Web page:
Autopsy's Report Card

I recently sent a test image of a FAT file system with several ASCII strings to the Computer Forensic Tool Testing (cftt) e-mail list on Yahoo Groups. The strings in the image were placed in ways that would test the keyword search abilities of forensic tools. The results were interesting and this section will explain the scenarios in which Autopsy will not find strings and scenarios in which Autopsy will find false positives.

I will begin with the false positives, which are irrelevant hits that Autopsy thinks are relevant. These increase the number of search hits and you will have to ignore the hits that are not relevant. As we just discussed, Autopsy simply uses 'grep' to search the image file and 'grep' knows nothing about file system structure. Therefore, strings that cross the "boundaries" in the file system will be identified by 'grep', even if the string only exists because of a coincidence. For example, a string that starts at the end of a file and extends past the end of the file will be found. Similarly, a string that starts before a file starts and ends in the beginning of the file will be found. A string that starts at the end of one file and ends at the beginning of another file will also be found.

Meta data is also searched, so Autopsy will include hits in the meta data structures in the search results. This includes file names, super block values, and the slack space of other meta data structures. With false positives, you will hopefully be able to quickly tell if the string is not part of an interesting file or not.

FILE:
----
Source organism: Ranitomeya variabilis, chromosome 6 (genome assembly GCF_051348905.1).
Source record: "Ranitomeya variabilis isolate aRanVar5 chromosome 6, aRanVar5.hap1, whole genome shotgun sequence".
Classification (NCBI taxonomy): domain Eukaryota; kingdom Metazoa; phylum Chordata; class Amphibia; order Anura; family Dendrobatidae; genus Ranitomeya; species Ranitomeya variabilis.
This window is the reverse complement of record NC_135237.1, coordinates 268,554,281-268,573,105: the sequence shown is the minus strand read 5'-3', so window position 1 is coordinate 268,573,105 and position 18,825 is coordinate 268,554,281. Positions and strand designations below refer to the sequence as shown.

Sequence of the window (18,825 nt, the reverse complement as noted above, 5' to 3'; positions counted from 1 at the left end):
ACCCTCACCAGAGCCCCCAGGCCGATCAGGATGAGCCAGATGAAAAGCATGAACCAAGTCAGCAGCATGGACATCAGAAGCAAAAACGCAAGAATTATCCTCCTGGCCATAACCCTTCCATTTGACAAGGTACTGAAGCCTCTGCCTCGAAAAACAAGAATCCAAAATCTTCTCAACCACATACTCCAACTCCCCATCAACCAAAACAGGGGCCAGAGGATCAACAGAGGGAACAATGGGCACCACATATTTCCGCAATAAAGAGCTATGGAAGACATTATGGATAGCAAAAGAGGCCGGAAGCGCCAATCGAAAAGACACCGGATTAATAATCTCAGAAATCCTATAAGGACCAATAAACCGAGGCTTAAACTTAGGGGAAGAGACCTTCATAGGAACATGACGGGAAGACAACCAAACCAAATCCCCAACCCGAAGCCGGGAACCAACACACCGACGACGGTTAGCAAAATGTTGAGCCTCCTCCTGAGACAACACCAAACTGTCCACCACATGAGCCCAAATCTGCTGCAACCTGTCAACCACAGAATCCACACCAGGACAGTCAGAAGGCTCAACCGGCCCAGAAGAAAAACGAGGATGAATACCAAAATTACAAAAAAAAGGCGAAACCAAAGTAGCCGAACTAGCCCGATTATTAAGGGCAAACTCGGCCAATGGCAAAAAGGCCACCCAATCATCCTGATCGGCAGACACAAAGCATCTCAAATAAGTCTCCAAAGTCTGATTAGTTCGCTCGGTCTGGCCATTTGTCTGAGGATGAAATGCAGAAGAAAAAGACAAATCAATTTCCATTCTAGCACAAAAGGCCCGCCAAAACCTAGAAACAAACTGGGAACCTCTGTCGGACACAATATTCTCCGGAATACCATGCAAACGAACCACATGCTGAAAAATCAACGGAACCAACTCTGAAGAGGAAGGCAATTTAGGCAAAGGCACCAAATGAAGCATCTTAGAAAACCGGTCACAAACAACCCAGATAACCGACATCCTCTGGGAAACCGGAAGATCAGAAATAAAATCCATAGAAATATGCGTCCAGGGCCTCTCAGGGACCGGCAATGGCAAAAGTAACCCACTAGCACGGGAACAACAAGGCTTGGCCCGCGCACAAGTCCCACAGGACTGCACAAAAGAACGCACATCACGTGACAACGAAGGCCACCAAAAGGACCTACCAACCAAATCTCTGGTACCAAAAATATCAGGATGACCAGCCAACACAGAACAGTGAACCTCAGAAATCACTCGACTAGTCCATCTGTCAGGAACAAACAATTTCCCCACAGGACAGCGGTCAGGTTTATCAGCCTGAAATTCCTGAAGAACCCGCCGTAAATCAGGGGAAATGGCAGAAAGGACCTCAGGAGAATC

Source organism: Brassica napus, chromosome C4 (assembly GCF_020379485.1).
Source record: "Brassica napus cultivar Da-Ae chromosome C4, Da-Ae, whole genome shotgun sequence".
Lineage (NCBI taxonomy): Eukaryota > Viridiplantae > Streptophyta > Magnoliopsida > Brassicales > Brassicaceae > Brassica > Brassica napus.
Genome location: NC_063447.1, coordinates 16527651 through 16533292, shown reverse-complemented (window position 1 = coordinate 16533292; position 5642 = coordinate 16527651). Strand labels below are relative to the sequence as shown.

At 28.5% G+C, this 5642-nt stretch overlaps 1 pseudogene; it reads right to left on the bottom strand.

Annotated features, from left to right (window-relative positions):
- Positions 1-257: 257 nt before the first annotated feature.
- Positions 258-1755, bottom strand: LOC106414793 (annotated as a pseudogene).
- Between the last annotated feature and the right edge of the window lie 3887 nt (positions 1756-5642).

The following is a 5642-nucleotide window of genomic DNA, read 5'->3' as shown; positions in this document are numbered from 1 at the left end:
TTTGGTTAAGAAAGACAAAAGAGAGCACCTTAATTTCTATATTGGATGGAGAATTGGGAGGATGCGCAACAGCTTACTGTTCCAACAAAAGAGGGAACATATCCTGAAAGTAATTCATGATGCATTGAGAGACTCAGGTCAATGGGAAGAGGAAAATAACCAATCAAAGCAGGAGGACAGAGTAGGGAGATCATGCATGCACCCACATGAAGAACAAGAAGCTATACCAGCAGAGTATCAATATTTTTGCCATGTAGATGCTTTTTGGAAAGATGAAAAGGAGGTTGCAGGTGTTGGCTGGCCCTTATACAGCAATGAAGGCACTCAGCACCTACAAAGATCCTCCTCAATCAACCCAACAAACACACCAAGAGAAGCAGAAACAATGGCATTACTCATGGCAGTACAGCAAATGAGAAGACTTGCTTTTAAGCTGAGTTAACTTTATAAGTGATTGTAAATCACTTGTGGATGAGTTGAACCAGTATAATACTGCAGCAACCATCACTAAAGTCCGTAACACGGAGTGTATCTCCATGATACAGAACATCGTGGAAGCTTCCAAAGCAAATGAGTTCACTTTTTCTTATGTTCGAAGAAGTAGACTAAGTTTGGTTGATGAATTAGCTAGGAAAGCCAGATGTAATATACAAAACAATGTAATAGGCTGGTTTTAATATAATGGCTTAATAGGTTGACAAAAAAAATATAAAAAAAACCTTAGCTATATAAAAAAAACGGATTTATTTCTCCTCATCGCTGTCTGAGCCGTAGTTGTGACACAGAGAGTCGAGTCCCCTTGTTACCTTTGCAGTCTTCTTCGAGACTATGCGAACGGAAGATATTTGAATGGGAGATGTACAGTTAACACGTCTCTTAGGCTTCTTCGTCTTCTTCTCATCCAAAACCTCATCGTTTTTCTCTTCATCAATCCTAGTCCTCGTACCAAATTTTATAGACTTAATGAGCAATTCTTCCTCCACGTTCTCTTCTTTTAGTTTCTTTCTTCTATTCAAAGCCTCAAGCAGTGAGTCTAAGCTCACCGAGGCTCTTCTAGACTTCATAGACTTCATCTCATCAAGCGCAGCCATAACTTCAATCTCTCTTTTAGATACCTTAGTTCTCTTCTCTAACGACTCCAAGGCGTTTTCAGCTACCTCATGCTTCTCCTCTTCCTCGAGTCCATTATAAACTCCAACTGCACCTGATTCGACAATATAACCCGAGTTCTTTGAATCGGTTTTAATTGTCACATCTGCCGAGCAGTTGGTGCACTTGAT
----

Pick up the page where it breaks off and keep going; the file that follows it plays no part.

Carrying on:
Autopsy has one scenario where it will not find a keyword string, and it warns you about it in the Keyword Search Mode. If a file has allocated fragments or clusters that are not consecutive (i.e. the file is fragmented), then Autopsy will not find a string that starts in one cluster and ends in the next. That is because there are hundreds of bytes between the beginning and end of the string and 'grep' does not know that the file jumps around.

The (future) solution to this problem is to run 'grep' on the contents of each file. This can be done by using 'fls' to find the meta data address of each file and then using 'icat' to extract the contents. 'strings' and 'grep' would be run on the 'icat' output. This feature will likely be added in the future, but the performance of this approach could be bad because it has a lot of overhead associated with calling 'icat', 'strings', and 'grep' on thousands of files in the image. Its performance would likely be similar to that of the 'sorter' tool in The Sleuth Kit.